Thursday, June 08, 2006

Sun T2000 Niagara Noodling Part 6

Part 5 is here

Between holidays and work commitments some time has passed since we set up the Niagara (Sun T2000) box and popped it on the network. Thankfully, I can see some light now where we can proceed to run some application tests.

First up: this is a 4 core box i.e. it has a single UntraSparc T1 processor and on that single processor there are 4 cores. Each core is basically a separate CPU (there are some subtleties here. We'll get to them later.)

So, I have a machine that the operating system will see as a 4 CPU SMP box right? Lets see...the mpstat command gives me a look at what all processors in a Solaris setup are doing. Lets try that...(abbreviated output shown)

CPU minf mjf xcal ...
0 0 0 52 ...
1 0 0 0 ...
2 0 0 0 ...
3 0 0 0 ...
4 0 0 0 ...
5 0 0 0 ...
6 0 0 0 ...
7 0 0 0 ...
8 0 0 0 ...
9 0 0 0 ...
10 0 0 0 ...
11 0 0 0 ...
12 0 0 0 ...
13 0 0 0 ...
14 0 0 0 ...
15 0 0 1 ...


16 processors! What gives? Did Sun give me a 16 core box by mistake? Is there a big gaping hole in this simple conceptual model?

The latter.

Here is the simplified scoop.

  • There is a single T1 UltraSparc Processor in the box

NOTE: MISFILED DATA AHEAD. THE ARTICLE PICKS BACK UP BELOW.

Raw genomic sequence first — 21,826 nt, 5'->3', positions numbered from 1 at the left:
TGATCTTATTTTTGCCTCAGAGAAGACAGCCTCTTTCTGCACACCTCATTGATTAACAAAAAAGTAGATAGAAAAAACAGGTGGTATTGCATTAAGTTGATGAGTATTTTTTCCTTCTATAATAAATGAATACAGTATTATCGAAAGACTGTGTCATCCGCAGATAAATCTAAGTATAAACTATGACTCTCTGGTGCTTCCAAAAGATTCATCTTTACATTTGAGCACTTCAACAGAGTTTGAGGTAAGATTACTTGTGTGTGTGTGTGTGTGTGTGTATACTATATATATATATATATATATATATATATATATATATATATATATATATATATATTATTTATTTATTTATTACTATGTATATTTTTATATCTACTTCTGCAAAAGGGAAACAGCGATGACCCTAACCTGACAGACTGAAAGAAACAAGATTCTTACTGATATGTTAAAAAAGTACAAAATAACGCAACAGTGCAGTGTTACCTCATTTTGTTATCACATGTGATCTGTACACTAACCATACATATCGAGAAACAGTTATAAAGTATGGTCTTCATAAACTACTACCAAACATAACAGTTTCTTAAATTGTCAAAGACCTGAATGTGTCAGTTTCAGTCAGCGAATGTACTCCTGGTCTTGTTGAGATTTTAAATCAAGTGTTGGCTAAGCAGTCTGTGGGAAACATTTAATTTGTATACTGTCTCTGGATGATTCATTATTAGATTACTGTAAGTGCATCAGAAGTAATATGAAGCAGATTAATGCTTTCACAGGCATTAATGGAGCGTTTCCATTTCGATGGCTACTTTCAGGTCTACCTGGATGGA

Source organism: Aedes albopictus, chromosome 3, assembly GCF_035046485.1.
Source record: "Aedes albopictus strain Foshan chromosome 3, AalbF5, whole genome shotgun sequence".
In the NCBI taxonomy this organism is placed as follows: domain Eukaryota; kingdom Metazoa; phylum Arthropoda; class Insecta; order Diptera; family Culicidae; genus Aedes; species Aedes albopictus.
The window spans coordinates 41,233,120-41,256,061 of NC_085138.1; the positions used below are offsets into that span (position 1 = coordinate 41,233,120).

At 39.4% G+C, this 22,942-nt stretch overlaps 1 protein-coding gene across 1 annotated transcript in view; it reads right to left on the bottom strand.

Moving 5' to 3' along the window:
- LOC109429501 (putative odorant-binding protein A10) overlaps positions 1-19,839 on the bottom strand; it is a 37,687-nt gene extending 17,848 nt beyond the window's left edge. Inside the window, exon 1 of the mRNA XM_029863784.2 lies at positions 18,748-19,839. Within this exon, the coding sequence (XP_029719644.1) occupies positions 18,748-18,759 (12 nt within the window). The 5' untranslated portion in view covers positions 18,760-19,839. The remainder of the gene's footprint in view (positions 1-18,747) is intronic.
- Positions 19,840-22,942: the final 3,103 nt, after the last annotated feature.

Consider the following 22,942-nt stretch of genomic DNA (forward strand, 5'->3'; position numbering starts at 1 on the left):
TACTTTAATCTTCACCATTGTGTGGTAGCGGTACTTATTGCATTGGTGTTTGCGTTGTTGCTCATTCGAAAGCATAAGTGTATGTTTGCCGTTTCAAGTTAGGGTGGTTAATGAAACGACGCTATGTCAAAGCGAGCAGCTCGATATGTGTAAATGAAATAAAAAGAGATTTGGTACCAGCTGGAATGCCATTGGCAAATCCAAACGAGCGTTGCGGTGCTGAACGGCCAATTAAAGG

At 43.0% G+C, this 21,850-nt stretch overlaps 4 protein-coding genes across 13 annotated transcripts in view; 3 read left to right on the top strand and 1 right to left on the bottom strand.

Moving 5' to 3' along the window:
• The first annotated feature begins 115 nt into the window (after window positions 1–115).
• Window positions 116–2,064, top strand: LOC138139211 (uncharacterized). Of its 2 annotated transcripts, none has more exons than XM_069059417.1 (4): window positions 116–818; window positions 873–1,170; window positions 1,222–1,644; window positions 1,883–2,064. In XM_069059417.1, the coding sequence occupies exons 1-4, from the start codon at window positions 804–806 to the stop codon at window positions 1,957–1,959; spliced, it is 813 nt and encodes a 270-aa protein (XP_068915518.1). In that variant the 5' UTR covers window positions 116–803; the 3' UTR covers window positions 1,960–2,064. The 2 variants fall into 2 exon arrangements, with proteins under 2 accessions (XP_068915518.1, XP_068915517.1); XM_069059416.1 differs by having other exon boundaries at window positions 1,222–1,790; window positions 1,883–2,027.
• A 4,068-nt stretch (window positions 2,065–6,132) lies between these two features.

• That single processor chip has 4 separate cores. The cores are *mostly* independent processors. They share a single FPU and they share an L2 cache.
  • Each core provides 4 hardware-implemented threads. Simply put, each core can switch in one instruction cycle between any of its 4 threads.
  • The hardware level threads are known as *strands*.

So, 1 T1 UltraSparc with 4 cores, each of which has 4 hardware threads (strands).

That is where the 16 processors comes from. 4 cores times 4 strands per core = 16. Solaris "sees" each strand on each core as a separate processor. When Solaris wants to schedule a lightweight process (a software thread) to run, it sees 16 virtual CPUs on which to do so.

Thats the simple version. Of course, its not that simple in practice. Getting the most out of a multi-core box requires digging down a couple of levels below this.

To see why its best to a segue into looking at the world from the perspective of one of those cores...

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